restricted access 138. Pueblo Lands Board, June 7, 1924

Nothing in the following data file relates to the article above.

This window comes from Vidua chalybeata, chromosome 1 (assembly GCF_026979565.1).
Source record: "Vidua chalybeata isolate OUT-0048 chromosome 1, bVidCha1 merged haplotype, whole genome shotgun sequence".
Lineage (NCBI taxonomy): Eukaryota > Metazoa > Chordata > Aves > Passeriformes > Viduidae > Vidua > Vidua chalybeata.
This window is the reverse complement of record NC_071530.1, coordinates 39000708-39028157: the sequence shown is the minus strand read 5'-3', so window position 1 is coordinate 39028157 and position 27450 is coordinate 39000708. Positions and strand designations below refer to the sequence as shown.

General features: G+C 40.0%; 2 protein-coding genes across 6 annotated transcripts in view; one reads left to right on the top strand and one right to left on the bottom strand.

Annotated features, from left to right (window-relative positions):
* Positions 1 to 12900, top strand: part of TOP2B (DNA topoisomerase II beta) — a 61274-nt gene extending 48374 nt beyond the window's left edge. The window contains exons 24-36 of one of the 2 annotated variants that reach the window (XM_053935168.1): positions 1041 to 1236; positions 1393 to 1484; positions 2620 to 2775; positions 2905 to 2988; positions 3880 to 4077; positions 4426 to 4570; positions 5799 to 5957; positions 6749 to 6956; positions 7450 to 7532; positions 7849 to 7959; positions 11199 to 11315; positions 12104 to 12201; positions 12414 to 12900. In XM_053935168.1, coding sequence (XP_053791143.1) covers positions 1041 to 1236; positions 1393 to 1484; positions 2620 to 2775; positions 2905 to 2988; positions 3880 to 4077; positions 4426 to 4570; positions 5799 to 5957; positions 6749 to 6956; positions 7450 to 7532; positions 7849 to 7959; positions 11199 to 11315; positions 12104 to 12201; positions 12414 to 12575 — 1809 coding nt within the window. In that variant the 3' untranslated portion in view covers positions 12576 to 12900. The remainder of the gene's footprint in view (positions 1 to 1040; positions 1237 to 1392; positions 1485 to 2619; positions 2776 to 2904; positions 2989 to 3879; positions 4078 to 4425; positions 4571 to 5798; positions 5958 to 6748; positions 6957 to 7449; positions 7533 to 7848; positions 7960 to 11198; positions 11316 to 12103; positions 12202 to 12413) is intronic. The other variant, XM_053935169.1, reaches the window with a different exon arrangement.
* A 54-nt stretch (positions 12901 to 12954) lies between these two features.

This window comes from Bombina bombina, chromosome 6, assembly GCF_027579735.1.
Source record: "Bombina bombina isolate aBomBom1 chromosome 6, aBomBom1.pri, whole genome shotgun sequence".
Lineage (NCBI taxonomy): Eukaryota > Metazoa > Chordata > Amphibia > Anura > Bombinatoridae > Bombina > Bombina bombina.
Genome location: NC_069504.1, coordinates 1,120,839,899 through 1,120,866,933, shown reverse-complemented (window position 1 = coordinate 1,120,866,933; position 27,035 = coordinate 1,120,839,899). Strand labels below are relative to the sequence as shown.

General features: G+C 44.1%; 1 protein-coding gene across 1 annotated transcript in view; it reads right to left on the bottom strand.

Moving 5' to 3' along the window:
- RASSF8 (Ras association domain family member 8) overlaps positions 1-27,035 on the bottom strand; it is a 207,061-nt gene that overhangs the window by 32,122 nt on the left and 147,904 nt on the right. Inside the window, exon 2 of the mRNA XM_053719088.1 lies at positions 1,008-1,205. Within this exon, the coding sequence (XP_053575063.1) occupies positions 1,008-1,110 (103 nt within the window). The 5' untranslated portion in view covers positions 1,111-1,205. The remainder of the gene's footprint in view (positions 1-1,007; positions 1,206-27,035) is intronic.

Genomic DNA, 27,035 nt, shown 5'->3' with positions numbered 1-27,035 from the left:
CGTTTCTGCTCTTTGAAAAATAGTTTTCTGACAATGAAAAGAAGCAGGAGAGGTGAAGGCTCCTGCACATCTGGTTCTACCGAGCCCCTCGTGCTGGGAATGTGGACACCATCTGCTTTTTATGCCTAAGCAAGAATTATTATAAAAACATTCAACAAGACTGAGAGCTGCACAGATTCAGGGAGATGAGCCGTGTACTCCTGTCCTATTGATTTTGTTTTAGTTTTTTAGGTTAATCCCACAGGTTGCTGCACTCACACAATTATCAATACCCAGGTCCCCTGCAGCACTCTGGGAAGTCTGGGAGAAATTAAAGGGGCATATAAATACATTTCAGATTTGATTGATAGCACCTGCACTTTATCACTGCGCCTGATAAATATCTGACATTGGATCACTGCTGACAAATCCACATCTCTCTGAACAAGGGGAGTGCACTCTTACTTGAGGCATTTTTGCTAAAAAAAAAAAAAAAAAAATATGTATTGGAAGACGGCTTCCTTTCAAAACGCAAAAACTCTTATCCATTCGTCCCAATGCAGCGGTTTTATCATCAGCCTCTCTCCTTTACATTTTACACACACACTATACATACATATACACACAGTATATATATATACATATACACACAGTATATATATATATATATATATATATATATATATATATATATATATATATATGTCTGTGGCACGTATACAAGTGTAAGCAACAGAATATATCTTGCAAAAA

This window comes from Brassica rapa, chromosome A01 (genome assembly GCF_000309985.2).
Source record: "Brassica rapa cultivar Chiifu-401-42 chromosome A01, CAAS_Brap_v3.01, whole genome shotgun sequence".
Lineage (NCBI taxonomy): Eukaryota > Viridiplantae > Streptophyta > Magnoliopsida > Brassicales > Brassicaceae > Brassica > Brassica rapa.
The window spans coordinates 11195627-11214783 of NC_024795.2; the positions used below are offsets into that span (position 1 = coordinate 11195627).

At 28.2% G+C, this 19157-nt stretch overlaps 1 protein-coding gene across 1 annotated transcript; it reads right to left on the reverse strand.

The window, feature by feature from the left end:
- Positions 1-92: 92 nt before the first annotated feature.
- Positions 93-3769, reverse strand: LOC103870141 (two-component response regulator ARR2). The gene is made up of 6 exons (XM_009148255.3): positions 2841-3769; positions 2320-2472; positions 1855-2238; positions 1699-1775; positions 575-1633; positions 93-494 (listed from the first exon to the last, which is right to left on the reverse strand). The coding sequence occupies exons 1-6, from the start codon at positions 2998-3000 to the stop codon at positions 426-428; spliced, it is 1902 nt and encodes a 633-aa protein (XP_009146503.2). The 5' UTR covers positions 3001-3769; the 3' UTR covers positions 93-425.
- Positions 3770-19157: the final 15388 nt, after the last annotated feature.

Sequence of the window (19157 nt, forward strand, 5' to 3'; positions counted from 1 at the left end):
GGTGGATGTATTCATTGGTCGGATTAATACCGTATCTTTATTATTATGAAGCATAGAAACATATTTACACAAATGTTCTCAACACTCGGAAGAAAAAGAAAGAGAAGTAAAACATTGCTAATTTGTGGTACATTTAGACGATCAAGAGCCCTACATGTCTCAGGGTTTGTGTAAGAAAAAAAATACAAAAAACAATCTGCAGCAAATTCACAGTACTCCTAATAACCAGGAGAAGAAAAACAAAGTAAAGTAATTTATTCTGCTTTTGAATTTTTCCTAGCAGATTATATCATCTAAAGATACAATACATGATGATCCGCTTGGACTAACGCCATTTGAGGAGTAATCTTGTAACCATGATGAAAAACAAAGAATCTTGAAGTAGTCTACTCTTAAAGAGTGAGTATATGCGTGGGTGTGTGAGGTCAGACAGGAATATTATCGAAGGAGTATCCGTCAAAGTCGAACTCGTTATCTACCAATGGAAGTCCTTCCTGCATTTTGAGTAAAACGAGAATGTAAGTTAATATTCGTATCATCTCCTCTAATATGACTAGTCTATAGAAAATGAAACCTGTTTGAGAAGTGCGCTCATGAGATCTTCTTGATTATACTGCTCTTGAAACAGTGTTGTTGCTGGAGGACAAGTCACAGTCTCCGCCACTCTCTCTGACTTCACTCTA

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218 compensation as to the Attorney General shall seem meet and proper. Sec. 14. That all suits which may be brought by persons or corporations other than the pueblos hereinbefore named and the inhabitants thereof, commonly known and accepted by the pueblo as Pueblo Indians, involving any right, title, interest, benefit, use, possession, or right of possession, of any such person or corporation, to any lands falling or included within the exterior boundary lines of any of the pueblo grants in this act enumerated and specified shall be commenced within five years from the date of the passage and approval of this act; otherwise the same shall be forever barred, and said persons or corporations shall lose all rights and benefits by this act provided. Sec. 15. That surveys of lands within pueblo grants and reservations held and occupied by persons not Indian, or corporations , as heretofore made under the supervision of the surveyor general for New Mexico , and plats and field notes of which have been filed in his office, shall be accepted as prima facie evidence of the boundaries of lands therein described. Sec. 16. That in cases where lands within such grants, or any part or parcel thereof, shall at the trial be shown not to have been held and occupied by the claimants, nonIndian , for the period fixed by section 8 of this act for the acquiring of title under the provisions hereof, but have been purchased, or acquired by inheritance, used and cultivated , or purchased, or acquired by inheritance , held, occupied, or otherwise used for pastoral purposes under fence, in good faith by the claimant, the court shall make a special finding determining the boundaries of the tract so purchased, acquired, held and occupied, used and cultivated, in good faith, as well as also the value of the land without improvement, and shall report such finding to the Secretary of the Interior, and the claimant, if the Secretary of the Interior shall approve an application made by the claimant for said land, may purchase the same at the value found by the court, and the purchase price shall be held in trust and expended for the pueblo under such rules and regulations as shall be from time to time prescribed for the benefit of the pueblo within whose grant any such tract of land shall be situated. [Congressional Record, 62:12324–25.] 137. Indian Citizenship Act June 2, 1924 In 1924 Congress granted citizenship to all Indians born within the United States who were not yet citizens. An Act To authorize the Secretary of the Interior to issue certificates of citizenship to Indians. Be it enacted . . . , That all non-citizen Indians born within the territorial limits of the United States be, and they are hereby, declared to be citizens of the United States: Provided , That the granting of such citizenship shall not in any manner impair or otherwise affect the right of any Indian to tribal or other property. [U.S. Statutes at Large, 43:253.] 138. Pueblo Lands Board June 7, 1924 The vigorous opposition of reformers to the Bursum Bill of 1922 led to the creation of a special board to adjudicate the land controversies in New Mexico between the whites and the Pueblo Indians. An Act To quiet the title to lands within Pueblo Indian land grants, and for other purposes. Be it enacted . . . , That in order to quiet title to various lots, parcels, and tracts of ...


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